Japan reports world's 1st fatal case of tick-borne Oz virus
TOKYO - A Japanese woman died of myocarditis last year after contracting the Oz virus, making her death the world's first fatal case of the virus, the country's health authorities have said.
The woman in her 70s who lived in Ibaraki Prefecture, northeast of Tokyo, did not have a history of traveling abroad, but had underlying diseases including hypertension, according to the report jointly released on Friday by the Ministry of Health, Labor and Welfare and the National Insititute of Infectious Diseases (NIID).
She visited a medical institution last summer with symptoms including fever, fatigue, and joint pain and was diagnosed with pneumonia. After her condition worsened, she was hospitalised, and a hard tick was found sucking blood on the base of her right thigh, they said.
She died of myocarditis, an inflammation of the heart, 26 days after she was hospitalised.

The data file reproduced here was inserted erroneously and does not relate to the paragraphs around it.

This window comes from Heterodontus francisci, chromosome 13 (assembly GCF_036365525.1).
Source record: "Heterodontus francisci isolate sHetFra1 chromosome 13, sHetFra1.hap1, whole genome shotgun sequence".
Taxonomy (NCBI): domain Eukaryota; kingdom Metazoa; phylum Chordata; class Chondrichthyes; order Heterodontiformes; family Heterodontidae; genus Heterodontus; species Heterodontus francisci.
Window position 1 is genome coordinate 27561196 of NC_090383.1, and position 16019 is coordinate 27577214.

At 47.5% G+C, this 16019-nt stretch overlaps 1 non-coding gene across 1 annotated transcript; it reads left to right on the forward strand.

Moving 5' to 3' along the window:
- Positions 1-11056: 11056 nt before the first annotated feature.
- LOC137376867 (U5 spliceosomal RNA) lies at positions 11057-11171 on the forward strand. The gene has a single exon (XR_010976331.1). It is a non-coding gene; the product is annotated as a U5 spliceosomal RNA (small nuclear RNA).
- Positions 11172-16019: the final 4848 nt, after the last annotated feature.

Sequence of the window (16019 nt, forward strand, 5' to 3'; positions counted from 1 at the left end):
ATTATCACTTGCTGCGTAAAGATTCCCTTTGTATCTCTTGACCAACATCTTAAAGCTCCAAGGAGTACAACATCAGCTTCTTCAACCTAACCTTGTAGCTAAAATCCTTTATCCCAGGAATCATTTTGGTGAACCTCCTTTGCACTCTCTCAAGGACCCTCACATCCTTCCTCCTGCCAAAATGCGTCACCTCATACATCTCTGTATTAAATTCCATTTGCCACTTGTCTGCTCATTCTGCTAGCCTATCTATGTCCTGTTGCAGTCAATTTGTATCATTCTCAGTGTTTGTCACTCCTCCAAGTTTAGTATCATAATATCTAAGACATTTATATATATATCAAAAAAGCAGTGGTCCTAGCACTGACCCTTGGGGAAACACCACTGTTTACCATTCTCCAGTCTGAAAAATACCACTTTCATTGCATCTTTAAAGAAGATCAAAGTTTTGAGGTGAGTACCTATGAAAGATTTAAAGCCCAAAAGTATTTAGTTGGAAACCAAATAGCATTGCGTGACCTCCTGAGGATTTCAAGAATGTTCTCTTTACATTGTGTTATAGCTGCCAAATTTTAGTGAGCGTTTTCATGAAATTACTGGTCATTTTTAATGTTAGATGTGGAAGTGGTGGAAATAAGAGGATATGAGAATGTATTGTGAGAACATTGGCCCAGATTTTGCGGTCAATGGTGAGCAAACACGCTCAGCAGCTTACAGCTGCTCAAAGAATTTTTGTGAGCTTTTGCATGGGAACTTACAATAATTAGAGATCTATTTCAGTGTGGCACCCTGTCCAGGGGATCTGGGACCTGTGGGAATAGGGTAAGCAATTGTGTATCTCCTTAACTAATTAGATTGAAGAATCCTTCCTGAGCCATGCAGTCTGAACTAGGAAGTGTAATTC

The virus, first detected in 2018 in the Amblyomma testudinarium tick found in the western prefecture of Ehime, is not necessarily fatal, but more studies need to be conducted on its symptoms and dangers, according to the NIID.
The Oz virus is thought to be transmitted through the bite of the tick, the institute said, with the species existing across a wide area of Japan.
The virus has so far not been found outside Japan, according to the health ministry.
It advises people to avoid exposing their skin when in areas where they may come in contact with hard ticks and visit a doctor instead of trying to remove them themselves once bitten by such ticks. - XINHUA